4. Within his charge to the jury, the trial judge made the following statements: "Ladies and Gentlemen, I would like to point out to you as you have heard in the case that Cheryl Joyce McKenzie and Janet Lee Richmond who are named in this indictment are not being tried. The other four defendants named are the ones that are being tried. In other words, Miss McKenzie and Miss Richmond have already entered pleas." (Emphasis supplied.) Appellants assert that this language "raises the inference of guilt by association and is certainly prejudicial to the appellants thus denying them a fair and impartial trial."
Had the remarks of the trial judge been the only reference to the co-indictees, we might agree that the reference to their guilty pleas would constitute prejudicial error. During this trial, however, the appellants attempted to show their innocence by throwing the guilt for the crime solely upon these two persons.
As a part of direct examination of appellant Rose, defense counsel elicited the following testimony: "A. . . the next thing I knew, Janet and Cheryl was pulling the woman out of the car. I couldn't say exactly which woman was pulling them out, but they was both in the front seat. They was both out of the car and Mrs. Coppage and they were pulling her out. Q. Janet and Cheryl are the two that are not on trial today, is that correct? A. Yes, sir. Q. And they the two young ladies sitting back here in court? A. Yes, sir. Q. Just where they were sitting yesterday? A. That's right. Q. You say they were the ones that pulled Mrs. Coppage out of the car? A. Yes, sir. Q. All right. At the time they pulled her out of the car, what happened then? A. I don't know. I was never out of the car." (T. 166-167).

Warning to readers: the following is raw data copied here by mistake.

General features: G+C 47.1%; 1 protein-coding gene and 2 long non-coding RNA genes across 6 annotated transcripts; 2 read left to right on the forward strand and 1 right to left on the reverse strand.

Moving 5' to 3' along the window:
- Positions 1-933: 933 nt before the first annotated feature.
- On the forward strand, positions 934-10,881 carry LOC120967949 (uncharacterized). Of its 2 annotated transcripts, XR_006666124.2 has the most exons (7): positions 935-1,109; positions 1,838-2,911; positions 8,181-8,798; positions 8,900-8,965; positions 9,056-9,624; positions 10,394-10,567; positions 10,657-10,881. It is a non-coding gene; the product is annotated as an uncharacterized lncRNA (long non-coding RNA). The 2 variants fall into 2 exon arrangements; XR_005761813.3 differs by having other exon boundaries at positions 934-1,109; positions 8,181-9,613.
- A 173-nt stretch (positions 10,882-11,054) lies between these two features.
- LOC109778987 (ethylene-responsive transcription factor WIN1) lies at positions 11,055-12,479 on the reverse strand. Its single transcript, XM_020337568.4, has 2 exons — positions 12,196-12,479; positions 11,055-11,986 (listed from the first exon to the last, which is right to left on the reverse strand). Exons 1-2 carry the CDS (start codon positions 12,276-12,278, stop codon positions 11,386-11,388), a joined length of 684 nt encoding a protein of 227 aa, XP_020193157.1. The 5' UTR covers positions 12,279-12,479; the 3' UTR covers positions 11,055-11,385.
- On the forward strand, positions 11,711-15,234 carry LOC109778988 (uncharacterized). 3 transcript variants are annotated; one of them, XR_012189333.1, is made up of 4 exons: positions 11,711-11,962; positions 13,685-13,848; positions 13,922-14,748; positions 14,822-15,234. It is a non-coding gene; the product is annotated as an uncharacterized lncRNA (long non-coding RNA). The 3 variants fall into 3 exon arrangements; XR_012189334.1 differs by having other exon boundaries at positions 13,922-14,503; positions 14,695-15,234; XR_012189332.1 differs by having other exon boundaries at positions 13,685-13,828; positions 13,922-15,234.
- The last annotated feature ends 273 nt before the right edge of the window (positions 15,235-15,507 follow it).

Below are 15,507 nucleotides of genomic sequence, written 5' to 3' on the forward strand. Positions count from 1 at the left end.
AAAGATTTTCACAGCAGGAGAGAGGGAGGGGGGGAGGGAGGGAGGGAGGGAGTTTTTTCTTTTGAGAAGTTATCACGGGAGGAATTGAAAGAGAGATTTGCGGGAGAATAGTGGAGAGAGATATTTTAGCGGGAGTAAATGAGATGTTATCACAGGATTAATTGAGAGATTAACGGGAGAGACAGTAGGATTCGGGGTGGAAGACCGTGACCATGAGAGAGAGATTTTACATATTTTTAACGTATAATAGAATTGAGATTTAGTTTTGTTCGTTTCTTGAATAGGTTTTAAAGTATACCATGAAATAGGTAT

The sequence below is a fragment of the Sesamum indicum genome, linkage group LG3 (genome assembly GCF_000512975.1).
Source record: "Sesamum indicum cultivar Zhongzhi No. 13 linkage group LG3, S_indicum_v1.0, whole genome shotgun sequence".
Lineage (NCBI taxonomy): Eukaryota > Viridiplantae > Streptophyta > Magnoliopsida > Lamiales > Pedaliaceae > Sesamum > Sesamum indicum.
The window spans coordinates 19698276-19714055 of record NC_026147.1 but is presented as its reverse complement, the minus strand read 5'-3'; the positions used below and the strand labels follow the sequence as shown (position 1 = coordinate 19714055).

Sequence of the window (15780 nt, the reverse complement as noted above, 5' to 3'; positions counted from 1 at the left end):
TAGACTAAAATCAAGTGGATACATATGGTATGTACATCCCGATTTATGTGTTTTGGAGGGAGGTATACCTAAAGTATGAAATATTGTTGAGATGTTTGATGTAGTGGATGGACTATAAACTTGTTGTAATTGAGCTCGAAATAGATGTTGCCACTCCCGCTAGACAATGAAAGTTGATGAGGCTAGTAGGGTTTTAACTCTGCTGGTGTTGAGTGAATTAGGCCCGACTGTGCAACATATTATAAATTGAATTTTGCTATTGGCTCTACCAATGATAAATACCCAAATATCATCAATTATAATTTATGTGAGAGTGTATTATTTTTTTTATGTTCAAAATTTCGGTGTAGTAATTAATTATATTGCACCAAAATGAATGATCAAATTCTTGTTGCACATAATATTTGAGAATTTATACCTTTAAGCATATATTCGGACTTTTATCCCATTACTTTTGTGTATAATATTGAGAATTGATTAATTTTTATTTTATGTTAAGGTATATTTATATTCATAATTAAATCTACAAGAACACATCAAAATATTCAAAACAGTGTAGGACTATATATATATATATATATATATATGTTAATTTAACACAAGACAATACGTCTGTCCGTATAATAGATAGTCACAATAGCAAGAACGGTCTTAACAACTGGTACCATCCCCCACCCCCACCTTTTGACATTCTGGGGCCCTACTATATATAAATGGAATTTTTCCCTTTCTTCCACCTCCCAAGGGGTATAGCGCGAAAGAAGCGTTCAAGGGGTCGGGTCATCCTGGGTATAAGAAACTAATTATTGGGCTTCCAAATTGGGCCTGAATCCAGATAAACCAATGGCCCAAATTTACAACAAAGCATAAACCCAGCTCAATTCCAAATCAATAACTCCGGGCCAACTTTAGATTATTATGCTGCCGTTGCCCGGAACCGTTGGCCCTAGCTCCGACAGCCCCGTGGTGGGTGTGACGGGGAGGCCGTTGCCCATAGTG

Nearly identical testimony was elicited from appellant Barnhill and from the other defendants. In addition, defense counsel asked the following question: "Mr. Barnhill, were you in court yesterday when these other two young ladies, Janet and Cheryl, I believe entered a plea of guilty to robbing this woman?" (T. 207).
At trial, appellants attempted to show that the alleged crime was committed solely by the two female participants. Appellants' able counsel elicited testimony tending to prove the guilt of the two women and, in so doing, brought to the jury's attention the guilty pleas entered by these women. Under these circumstances, the instruction, designed to separate the four defendants from the two participants not being tried, was not erroneous. Since the jury had already been informed of the women's pleas, we cannot say that the court's reference to this fact constituted error.
In addition, the language of the court was not shown to have been prejudicial to appellants. The guilt of the two women formed the basis of appellant's assertion of innocence and was stressed throughout the trial by defense counsel. Under these circumstances, the court's reference to the guilty pleas could not have been harmful to appellants' defense.
Before a new trial will be granted, appellants must show injury as well as error. Goodwyne v. State, 38 Ga. App. 183 (8) (143 SE 443). Here they have shown neither. This enumeration is therefore without merit.
Lewis R. Slaton, District Attorney, Joesph Drolet, Isaac Jenrette, Carole E. Wall, Assistant District Attorneys, for appellee.